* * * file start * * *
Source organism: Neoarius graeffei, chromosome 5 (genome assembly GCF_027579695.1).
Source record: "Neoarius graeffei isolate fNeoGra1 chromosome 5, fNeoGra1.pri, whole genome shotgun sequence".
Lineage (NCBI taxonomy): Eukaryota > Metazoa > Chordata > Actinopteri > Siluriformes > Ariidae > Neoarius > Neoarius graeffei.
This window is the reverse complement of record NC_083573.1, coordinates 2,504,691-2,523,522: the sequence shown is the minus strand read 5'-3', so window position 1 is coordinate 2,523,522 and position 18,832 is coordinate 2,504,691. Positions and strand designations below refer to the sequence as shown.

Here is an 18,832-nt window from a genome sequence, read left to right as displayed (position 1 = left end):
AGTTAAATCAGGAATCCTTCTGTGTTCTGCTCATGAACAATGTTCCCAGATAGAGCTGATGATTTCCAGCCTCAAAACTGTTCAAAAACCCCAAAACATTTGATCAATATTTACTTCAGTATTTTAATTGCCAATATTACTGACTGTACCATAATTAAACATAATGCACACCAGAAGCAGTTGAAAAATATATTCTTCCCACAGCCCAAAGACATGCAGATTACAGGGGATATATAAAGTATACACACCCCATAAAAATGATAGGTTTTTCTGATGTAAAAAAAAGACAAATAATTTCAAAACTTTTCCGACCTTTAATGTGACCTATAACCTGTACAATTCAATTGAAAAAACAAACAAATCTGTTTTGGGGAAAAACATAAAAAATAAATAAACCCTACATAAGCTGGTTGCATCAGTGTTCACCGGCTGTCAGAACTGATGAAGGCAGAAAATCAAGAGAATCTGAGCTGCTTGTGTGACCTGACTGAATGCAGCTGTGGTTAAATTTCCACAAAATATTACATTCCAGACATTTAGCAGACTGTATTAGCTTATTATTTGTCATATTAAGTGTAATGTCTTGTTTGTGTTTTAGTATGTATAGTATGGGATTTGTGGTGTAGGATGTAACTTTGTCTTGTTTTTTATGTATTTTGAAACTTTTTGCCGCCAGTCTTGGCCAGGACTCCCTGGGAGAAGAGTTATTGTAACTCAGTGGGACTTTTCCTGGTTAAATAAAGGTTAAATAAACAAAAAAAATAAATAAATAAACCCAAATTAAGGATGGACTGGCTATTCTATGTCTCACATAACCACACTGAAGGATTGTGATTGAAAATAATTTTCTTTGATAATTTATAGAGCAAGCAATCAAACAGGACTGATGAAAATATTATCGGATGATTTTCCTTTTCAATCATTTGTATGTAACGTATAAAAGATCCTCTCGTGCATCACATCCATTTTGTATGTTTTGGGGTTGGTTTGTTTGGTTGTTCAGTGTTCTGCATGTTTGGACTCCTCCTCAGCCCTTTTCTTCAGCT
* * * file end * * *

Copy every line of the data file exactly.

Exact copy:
Source organism: Neoarius graeffei, chromosome 5 (genome assembly GCF_027579695.1).
Source record: "Neoarius graeffei isolate fNeoGra1 chromosome 5, fNeoGra1.pri, whole genome shotgun sequence".
Lineage (NCBI taxonomy): Eukaryota > Metazoa > Chordata > Actinopteri > Siluriformes > Ariidae > Neoarius > Neoarius graeffei.
This window is the reverse complement of record NC_083573.1, coordinates 2,504,691-2,523,522: the sequence shown is the minus strand read 5'-3', so window position 1 is coordinate 2,523,522 and position 18,832 is coordinate 2,504,691. Positions and strand designations below refer to the sequence as shown.

Here is an 18,832-nt window from a genome sequence, read left to right as displayed (position 1 = left end):
AGTTAAATCAGGAATCCTTCTGTGTTCTGCTCATGAACAATGTTCCCAGATAGAGCTGATGATTTCCAGCCTCAAAACTGTTCAAAAACCCCAAAACATTTGATCAATATTTACTTCAGTATTTTAATTGCCAATATTACTGACTGTACCATAATTAAACATAATGCACACCAGAAGCAGTTGAAAAATATATTCTTCCCACAGCCCAAAGACATGCAGATTACAGGGGATATATAAAGTATACACACCCCATAAAAATGATAGGTTTTTCTGATGTAAAAAAAAGACAAATAATTTCAAAACTTTTCCGACCTTTAATGTGACCTATAACCTGTACAATTCAATTGAAAAAACAAACAAATCTGTTTTGGGGAAAAACATAAAAAATAAATAAACCCTACATAAGCTGGTTGCATCAGTGTTCACCGGCTGTCAGAACTGATGAAGGCAGAAAATCAAGAGAATCTGAGCTGCTTGTGTGACCTGACTGAATGCAGCTGTGGTTAAATTTCCACAAAATATTACATTCCAGACATTTAGCAGACTGTATTAGCTTATTATTTGTCATATTAAGTGTAATGTCTTGTTTGTGTTTTAGTATGTATAGTATGGGATTTGTGGTGTAGGATGTAACTTTGTCTTGTTTTTTATGTATTTTGAAACTTTTTGCCGCCAGTCTTGGCCAGGACTCCCTGGGAGAAGAGTTATTGTAACTCAGTGGGACTTTTCCTGGTTAAATAAAGGTTAAATAAACAAAAAAAATAAATAAATAAACCCAAATTAAGGATGGACTGGCTATTCTATGTCTCACATAACCACACTGAAGGATTGTGATTGAAAATAATTTTCTTTGATAATTTATAGAGCAAGCAATCAAACAGGACTGATGAAAATATTATCGGATGATTTTCCTTTTCAATCATTTGTATGTAACGTATAAAAGATCCTCTCGTGCATCACATCCATTTTGTATGTTTTGGGGTTGGTTTGTTTGGTTGTTCAGTGTTCTGCATGTTTGGACTCCTCCTCAGCCCTTTTCTTCAGCT